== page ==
developers were exclusively employees of Nokia or addresses. Out of the top fifteen posters, only four
formally affiliated with the Maemo project, indicat- had an official email address from Nokia/Maemo.
ing that Nokia retains tight control over the actual Communication on mailing lists is organized in so-
changes that happen to the core system in the soft- called “threads.” Often, a thread is started by some-
ware architecture (see also Kuk, 2006). one asking a technical question, followed by replies
by others who attempt to discuss and answer the
question. 183 threads were started by Nokia affiliates,
while 931 mails were replies to an existing thread.
Non-Nokia participants, on the other hand, started
1,670 threads and posted 4,010 replies. A chi-square
test of the frequency contingency table confirms that
Nokia participants differ significantly in the thread
start/reply frequencies from non-Nokia participants:
Nokia members were more likely to post a reply to an
existing thread rather than start a new one.
Besides discussing development, there is also a
Maemo user mailing list which serves to support gen-
eral user discussion. This list follows similar patterns
although it is less frequented than the developer mail-
Figure 2: Lines of code in the Maemo Subversion ing list. Its number of postings per month ranged
code repository from 3 to 253, with a median of 133 and a mean of
127 mails. As can be expected, user-related discus-
sions started to pick up after the device was intro-
In order to help identify and remove software duced to the market in November 2005, whereas de-
bugs, Maemo also has a so-called “bug tracker” of its velopment discussions preceded this point. Our anal-
own. This is used to enter software errors, - or bugs, ysis shows that 511 participants contributed to the
and keep track of the bug-fixing process. Our analy- list, 6.46% of them from Nokia. Only two out of the
sis shows that in June 2008, this tracker contained top fifteen posters identified themselves as belonging
3228 bugs of which 1133 bugs were marked as to Nokia. 10.9% of all mails were sent from Nokia
“open,” meaning that they were waiting to be fixed. employees. These started 29 new threads and replied
The Maemo project infrastructure also offers a to 220 existing threads. Non-Nokia participants, on
repository,, where people indepen- the other hand, started 775 new threads and sent
dently of Nokia can register their projects and use the 1,510 mails to existing ones. Also on the user mailing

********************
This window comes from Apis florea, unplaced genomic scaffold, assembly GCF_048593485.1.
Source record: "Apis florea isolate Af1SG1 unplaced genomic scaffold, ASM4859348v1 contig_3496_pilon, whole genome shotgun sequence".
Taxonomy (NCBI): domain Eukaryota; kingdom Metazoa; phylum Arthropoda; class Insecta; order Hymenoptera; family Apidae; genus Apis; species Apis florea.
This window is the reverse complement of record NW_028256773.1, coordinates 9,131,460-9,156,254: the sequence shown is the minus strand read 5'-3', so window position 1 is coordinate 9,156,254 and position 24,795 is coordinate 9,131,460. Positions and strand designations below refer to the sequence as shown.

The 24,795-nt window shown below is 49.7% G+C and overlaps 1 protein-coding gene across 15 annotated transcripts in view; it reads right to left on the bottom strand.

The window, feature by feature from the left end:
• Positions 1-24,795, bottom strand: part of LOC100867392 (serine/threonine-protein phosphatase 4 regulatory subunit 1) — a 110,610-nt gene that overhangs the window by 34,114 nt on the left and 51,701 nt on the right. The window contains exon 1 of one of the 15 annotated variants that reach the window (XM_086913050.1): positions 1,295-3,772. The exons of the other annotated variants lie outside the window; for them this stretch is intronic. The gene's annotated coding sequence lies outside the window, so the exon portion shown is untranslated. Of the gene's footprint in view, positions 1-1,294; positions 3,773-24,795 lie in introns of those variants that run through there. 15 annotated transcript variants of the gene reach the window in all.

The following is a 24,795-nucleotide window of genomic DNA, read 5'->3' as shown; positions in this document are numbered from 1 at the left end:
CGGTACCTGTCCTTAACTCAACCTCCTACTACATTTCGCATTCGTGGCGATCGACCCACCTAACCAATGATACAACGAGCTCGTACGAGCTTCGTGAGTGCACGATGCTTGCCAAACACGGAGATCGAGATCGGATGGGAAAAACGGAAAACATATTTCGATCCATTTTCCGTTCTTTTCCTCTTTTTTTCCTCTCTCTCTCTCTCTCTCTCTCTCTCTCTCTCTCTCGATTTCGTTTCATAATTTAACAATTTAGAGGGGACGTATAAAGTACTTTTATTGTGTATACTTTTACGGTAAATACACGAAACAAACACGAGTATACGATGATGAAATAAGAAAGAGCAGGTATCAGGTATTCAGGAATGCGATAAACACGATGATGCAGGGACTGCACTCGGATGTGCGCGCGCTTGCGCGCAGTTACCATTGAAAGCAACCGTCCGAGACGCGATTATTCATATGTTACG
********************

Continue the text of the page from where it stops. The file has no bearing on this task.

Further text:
developer infrastructure for free. Our analysis shows list, a chi-square test confirmed that Nokia affiliates
that in June 2008, Garage consisted of 615 active were significantly more likely than non-Nokia partic-
projects and 12,446 registered users. Projects led and ipants to reply to existing threads rather than start
contributed to by independent individuals ranged new ones.
from GPS navigation solutions and system adminis- Our brief examination of the Maemo community,
tration tools to an Electronic Flight Information Sys- including source code development and technical and
tem for use with small aircrafts. user discussions, supports the statement that the de-
Most communication happens through mailing velopment of the Nokia Internet Tablet is an imple-
lists. For discussion purposes, Maemo has a develop- mentation of private-collective innovation. Large
er list where actual technical development issues are parts of the product are a public goods innovation and
discussed and a user mailing list for discussing issues Nokia employees as well as external individuals and
related to the operation and use of the product. We organizations expend considerable private resources
examined the Maemo developer mailing list from its (time, knowledge, and technology) to contribute to
inception in June 2005 until December 2006. In total, the innovation. In the mailing list geared towards de-
832 participants identified by their email address con- velopment, more than 80% of all emails were sent by
tributed to the list, with 79 participants (9.5%) post- non-Nokia affiliates. In the next section, we present
ing from an official or the findings from the case study.
email address. The monthly number of postings to the

How Firms Make Friends: Communities in Private-Collective Innovation 39

Findings benefits derived above from the existing literature
and additionally identify a benefit in the case: faster
The following section presents findings on the im- time-to-market. In addition, we extend the model of
plementation of private-collective innovation in the private-collective innovation, highlighting the hidden
case of the Nokia Internet Tablet development. The costs related to the implementation of private-collec-
aim of this section is twofold: first, we illustrate a tive innovation and strategies to mitigate these costs.
case of private-collective innovation with empirical The benefits and costs of this extended model are
data, providing specific benefits for the company in- summarized in Tables 2 and 3.
volved. The findings confirm the six conjectures on

Benefits Findings in the Nokia case